If a cold has you feeling woozy and you take NyQuil or Sundafed to make it through your drive home, you could be a criminal in New Hampshire.
A new law that took effect at the beginning of 2013 bans driving under the influence of not just illegal drugs, alcohol and prescription painkillers, but all over-the-counter drugs as well, along with “any other chemical substance, natural or synthetic, which impairs a person’s ability to drive.”
The bottom line is, if an officer suspects a driver is impaired and that driver admits to taking any kind of drug, an arrest will be made. “There is no shortage of these drivers out there,” a state police spokesperson told the Tribune. “We are targeting them aggressively.”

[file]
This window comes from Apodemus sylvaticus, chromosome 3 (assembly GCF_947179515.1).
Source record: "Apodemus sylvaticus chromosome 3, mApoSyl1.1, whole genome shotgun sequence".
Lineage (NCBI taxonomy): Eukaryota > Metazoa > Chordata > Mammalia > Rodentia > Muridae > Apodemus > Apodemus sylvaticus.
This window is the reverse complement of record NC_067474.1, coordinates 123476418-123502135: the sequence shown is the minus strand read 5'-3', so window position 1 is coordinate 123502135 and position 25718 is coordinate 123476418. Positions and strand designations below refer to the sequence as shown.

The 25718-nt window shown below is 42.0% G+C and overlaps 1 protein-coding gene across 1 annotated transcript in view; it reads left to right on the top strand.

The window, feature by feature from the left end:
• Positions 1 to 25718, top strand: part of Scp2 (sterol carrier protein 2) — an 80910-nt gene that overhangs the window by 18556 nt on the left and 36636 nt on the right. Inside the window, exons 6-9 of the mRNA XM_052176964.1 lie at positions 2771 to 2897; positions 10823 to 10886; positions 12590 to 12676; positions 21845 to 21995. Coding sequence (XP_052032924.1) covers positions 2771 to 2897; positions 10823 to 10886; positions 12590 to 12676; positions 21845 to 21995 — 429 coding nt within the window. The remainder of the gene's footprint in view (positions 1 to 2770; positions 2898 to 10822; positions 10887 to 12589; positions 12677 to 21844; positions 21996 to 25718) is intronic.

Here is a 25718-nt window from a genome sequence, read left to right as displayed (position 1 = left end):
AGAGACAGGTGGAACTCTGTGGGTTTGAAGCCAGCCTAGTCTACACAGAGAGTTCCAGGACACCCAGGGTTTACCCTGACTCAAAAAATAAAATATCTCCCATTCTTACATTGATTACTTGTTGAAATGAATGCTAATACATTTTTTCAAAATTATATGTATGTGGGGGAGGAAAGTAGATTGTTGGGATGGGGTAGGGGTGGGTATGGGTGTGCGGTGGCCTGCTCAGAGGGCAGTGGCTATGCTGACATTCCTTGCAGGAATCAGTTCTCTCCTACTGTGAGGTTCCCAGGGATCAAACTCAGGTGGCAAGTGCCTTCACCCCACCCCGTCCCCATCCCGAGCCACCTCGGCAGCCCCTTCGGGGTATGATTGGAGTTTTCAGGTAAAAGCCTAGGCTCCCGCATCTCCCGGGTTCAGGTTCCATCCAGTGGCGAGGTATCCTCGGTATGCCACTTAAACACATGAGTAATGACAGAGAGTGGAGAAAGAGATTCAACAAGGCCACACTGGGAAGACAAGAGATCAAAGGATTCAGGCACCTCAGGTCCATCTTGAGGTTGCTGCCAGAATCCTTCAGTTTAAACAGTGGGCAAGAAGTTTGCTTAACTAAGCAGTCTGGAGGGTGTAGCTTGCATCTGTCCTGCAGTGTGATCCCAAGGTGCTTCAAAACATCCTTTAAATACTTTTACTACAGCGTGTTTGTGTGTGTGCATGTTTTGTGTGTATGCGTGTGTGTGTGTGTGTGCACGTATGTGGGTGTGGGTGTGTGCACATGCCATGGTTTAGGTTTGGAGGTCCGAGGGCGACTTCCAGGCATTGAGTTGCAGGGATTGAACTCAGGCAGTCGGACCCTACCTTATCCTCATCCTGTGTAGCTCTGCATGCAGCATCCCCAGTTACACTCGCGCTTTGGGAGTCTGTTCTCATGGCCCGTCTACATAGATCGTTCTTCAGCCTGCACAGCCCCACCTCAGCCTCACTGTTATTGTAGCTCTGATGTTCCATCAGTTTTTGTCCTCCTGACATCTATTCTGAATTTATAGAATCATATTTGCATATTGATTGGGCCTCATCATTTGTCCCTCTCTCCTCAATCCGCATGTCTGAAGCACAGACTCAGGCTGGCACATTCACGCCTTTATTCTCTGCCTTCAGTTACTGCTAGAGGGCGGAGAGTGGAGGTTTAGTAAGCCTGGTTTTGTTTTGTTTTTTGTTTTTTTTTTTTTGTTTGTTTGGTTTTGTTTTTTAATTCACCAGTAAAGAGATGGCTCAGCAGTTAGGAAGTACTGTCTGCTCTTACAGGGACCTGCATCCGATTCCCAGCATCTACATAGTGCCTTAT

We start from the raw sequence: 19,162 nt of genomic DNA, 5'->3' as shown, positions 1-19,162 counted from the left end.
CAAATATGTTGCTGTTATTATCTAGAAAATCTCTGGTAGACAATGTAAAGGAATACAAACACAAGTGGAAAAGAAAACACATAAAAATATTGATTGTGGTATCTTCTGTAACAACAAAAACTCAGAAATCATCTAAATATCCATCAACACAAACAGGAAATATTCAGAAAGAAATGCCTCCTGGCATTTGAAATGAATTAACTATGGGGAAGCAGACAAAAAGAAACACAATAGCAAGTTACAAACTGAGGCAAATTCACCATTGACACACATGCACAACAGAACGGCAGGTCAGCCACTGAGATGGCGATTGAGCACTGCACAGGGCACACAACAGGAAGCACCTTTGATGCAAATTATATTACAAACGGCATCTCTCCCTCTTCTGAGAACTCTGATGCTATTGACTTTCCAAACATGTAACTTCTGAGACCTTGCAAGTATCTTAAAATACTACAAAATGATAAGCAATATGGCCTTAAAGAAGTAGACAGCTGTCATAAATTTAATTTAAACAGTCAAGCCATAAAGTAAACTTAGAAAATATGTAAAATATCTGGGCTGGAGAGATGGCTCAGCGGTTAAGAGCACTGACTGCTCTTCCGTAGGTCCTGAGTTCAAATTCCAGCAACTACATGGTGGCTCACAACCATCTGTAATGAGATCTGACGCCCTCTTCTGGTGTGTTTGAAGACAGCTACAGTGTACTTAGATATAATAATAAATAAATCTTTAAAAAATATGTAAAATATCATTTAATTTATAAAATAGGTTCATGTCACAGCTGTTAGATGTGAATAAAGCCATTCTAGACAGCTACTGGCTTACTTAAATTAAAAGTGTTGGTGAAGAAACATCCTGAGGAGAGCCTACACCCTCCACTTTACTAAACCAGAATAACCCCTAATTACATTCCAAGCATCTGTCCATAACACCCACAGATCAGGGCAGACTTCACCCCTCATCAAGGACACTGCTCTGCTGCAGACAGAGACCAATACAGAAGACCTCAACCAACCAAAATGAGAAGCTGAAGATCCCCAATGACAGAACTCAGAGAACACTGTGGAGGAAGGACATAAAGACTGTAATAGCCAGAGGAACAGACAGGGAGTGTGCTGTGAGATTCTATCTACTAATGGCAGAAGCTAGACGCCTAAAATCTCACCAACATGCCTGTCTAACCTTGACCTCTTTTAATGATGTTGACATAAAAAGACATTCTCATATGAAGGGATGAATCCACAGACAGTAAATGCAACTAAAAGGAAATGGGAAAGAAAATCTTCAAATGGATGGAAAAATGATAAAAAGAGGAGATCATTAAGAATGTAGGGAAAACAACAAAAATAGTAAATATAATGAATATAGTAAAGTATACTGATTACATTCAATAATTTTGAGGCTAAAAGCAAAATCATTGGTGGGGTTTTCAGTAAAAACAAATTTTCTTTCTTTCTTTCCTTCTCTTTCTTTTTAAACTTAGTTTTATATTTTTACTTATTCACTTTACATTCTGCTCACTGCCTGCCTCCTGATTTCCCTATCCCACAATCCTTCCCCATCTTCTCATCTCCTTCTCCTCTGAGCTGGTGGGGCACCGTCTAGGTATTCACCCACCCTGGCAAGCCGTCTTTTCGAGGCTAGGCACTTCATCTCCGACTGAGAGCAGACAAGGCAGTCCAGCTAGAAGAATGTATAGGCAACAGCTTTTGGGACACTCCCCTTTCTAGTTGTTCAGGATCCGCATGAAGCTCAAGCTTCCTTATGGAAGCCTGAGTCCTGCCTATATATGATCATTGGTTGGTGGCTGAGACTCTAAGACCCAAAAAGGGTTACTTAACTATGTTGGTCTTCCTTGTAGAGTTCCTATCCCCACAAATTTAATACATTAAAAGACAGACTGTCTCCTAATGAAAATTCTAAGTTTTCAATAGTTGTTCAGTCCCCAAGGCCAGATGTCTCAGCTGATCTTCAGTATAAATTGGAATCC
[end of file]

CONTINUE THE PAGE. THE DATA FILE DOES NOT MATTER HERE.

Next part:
The change was part of a law signed in June that was meant to address the problem of narrowly written legislation interfering with the prosecution of drivers who were impaired on prescribed or over-the-counter medicines.
States all around the country have been widening legal terminology in recent years thanks to the explosion of prescription drug abuse and influx of synthetic chemicals in products like “K2″ and “bath salts” that mimic the effects of illegal drugs.
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